On October 2021, Iran launched a drone attack against a base housing U.S. forces in al-Tanf in Syria, prompting a non-kinetic response from the United States. After that attack, rocket and drone strikes against U.S. personnel increased, underscoring the risk-readiness of Iran-backed proxies. There were reportedly 29 such attacks between October 2021 and June 2022, none of which provoked a kinetic response from the U.S. In fact, the U.S. did not respond with force until August 2022, when the U.S. struck a weapons depot, known as Ayyash, belonging to IRGC-backed militias in Deir Ezzor province, Syria.

Iran’s main proxies in Iraq—namely, Kataib Hezbollah, Badr Organization, and Asaib Ahl al-Haq—have turned to the playbook of their Iranian backers to create distance between themselves and the increasingly frequent attacks on U.S. assets. By directing obscure groups to carry out the attacks, the Iranian proxies seek to maintain legitimacy within the Iraqi Popular Mobilization Units, which receive government funding and are formally integrated into the Iraqi security apparatus. This way, they also protect themselves from retaliatory strikes and public backlash. The effort to displace responsibility for the above-mentioned attacks, and many others like them, also further distances the IRGC. However, some reports suggest that the IRGC still maintains operational control over these secretive militias. According to a May 2021 Reuters report, Iran has begun forming smaller, more loyal groups and training them in core capabilities such as drone and information warfare and surveillance operations. This tactical shift partly owes to the recalcitrance of the larger groups upon which Iran has built its influence and leverage in Iraq since the overthrow of Saddam Hussein.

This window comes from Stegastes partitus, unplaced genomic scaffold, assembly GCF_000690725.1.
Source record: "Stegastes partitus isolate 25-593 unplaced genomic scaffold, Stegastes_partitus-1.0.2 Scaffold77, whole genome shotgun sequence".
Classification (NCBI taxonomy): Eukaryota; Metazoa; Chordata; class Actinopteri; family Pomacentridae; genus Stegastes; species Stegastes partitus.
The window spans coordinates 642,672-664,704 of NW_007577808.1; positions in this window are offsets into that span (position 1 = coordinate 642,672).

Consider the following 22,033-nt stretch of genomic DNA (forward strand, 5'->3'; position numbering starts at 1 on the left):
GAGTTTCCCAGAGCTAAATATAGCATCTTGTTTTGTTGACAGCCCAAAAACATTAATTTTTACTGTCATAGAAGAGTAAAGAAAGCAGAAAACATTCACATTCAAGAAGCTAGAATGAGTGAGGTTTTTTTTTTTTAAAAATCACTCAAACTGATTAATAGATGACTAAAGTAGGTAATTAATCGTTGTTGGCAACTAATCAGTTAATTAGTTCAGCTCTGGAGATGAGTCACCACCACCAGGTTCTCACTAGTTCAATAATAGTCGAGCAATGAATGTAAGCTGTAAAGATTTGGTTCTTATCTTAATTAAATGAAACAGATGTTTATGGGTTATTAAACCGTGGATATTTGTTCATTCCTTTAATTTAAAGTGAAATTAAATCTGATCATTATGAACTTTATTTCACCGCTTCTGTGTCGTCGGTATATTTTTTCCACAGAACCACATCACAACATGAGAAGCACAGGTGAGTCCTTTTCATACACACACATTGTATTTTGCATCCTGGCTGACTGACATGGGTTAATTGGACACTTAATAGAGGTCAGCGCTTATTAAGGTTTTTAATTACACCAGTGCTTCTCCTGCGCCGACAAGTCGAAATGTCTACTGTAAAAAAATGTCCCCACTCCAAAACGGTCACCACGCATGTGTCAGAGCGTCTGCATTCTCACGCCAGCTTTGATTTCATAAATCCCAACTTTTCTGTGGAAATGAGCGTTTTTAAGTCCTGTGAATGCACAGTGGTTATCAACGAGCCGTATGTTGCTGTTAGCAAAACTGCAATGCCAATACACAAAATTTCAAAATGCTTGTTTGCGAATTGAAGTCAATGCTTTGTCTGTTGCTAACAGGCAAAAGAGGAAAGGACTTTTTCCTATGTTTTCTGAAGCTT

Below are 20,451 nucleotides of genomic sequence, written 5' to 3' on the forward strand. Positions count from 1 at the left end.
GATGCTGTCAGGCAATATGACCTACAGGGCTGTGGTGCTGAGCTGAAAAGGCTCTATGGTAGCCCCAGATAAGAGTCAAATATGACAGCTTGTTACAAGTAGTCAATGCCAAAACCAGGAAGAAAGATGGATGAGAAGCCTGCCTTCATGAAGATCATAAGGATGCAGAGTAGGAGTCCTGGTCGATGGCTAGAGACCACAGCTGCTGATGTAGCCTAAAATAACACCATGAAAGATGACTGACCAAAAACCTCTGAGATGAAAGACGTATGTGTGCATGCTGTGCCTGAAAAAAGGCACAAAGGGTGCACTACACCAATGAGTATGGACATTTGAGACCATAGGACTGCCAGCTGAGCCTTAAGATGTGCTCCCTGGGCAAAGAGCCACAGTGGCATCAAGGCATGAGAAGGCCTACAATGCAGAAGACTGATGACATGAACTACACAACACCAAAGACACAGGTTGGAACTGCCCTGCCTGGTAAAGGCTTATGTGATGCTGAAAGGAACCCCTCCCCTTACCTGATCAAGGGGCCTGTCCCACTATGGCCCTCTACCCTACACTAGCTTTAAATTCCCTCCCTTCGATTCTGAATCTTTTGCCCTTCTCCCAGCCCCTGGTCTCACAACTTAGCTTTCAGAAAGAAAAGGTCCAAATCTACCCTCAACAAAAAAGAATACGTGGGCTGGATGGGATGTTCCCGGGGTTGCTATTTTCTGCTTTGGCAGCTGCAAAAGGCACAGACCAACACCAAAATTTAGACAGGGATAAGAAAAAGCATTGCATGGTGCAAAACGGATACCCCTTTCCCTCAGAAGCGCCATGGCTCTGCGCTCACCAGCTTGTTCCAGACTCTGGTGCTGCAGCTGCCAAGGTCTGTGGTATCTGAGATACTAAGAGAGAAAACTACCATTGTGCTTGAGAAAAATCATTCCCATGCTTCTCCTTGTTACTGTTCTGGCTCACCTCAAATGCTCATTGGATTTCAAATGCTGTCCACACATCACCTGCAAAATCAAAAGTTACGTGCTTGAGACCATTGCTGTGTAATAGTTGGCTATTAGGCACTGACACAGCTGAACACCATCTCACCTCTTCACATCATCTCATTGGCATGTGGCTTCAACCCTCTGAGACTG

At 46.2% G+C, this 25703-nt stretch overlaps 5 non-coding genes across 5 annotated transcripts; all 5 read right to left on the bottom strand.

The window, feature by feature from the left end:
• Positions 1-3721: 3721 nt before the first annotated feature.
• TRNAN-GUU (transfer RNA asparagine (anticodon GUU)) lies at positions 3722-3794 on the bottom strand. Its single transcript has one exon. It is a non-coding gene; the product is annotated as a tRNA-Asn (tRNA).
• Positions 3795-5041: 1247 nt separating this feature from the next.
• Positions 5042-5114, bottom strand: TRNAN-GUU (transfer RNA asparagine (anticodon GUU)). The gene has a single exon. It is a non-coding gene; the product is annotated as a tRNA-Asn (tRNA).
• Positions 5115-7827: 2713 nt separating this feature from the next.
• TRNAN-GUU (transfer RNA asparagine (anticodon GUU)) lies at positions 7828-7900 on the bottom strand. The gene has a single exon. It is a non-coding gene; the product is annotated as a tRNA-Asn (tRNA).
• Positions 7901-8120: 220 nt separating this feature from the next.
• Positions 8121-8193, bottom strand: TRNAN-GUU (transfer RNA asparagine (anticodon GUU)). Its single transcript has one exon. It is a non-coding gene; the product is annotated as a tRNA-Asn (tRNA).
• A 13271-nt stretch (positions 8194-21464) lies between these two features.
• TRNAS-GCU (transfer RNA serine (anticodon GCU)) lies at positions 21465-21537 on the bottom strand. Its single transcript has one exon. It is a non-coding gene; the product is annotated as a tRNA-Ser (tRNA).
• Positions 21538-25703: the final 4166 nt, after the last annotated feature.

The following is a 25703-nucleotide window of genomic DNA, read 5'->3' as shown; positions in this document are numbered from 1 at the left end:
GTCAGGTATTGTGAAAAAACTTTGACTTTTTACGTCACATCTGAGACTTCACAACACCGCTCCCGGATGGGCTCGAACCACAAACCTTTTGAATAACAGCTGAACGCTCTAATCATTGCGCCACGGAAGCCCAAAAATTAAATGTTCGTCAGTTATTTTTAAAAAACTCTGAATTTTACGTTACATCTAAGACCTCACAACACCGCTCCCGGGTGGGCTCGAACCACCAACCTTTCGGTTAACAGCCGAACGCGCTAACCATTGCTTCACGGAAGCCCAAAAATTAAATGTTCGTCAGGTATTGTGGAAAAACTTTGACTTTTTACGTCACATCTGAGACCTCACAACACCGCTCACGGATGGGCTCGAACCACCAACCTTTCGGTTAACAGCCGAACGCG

Iraq’s continuing political instability and protests and the sporadic hostilities between Iran-backed proxy forces and the U.S. pose formidable challenges to those wishing to restore sovereignty and democracy to Iraq, a situation that Iran will continue to exploit. While Soleimani’s death posed a setback to Iran’s ability to project influence in Iraq, it still wields considerable power over the key militias in the PMF. It can marshal groups to confront the U.S. at the time of its choosing.

Iran's Grip on Iraqi Politics